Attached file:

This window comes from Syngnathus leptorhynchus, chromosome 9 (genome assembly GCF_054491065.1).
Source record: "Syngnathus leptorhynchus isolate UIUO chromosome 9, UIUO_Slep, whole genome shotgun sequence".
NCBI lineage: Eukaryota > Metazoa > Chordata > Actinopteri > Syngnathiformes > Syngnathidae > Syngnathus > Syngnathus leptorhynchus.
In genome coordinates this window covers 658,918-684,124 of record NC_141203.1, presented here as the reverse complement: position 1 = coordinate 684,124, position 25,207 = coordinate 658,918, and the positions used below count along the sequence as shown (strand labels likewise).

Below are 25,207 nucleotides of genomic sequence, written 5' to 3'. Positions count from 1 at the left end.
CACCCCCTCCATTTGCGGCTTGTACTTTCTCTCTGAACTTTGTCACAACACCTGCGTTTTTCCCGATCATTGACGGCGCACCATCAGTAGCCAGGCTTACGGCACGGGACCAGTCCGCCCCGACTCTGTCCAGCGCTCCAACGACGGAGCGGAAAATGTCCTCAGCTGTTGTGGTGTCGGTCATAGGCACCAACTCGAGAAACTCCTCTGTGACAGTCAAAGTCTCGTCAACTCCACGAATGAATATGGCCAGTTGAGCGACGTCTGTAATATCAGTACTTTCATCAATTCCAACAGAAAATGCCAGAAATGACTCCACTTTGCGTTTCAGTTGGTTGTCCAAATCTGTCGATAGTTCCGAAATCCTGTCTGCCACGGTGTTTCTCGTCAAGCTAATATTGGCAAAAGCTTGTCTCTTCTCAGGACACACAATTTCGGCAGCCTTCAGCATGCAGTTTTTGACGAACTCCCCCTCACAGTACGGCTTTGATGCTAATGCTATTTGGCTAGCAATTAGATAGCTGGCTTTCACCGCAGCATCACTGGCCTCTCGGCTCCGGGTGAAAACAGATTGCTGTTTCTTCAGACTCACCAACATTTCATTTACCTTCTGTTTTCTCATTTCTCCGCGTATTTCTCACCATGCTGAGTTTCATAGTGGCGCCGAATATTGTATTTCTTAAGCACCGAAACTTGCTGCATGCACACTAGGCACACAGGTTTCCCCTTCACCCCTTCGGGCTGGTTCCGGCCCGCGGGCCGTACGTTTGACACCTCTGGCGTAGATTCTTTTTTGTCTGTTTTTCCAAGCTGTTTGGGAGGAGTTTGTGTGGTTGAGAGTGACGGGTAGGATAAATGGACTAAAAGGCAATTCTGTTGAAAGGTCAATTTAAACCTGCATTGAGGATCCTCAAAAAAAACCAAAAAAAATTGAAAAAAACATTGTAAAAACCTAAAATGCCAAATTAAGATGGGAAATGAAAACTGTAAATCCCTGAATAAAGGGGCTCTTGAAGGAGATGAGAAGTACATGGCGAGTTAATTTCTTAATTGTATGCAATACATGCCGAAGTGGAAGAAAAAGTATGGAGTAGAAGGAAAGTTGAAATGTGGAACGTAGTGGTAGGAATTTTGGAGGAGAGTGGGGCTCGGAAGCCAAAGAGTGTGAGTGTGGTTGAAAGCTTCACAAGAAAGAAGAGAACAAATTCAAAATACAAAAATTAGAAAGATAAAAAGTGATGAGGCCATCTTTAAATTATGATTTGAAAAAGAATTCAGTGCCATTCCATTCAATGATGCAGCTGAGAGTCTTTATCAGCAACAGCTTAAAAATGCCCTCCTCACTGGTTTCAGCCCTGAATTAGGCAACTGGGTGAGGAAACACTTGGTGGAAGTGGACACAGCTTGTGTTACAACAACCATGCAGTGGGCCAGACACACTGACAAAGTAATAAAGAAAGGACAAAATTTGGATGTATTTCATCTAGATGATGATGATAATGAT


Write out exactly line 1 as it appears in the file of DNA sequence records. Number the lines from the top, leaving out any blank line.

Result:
This window comes from Syngnathus leptorhynchus, chromosome 9 (genome assembly GCF_054491065.1).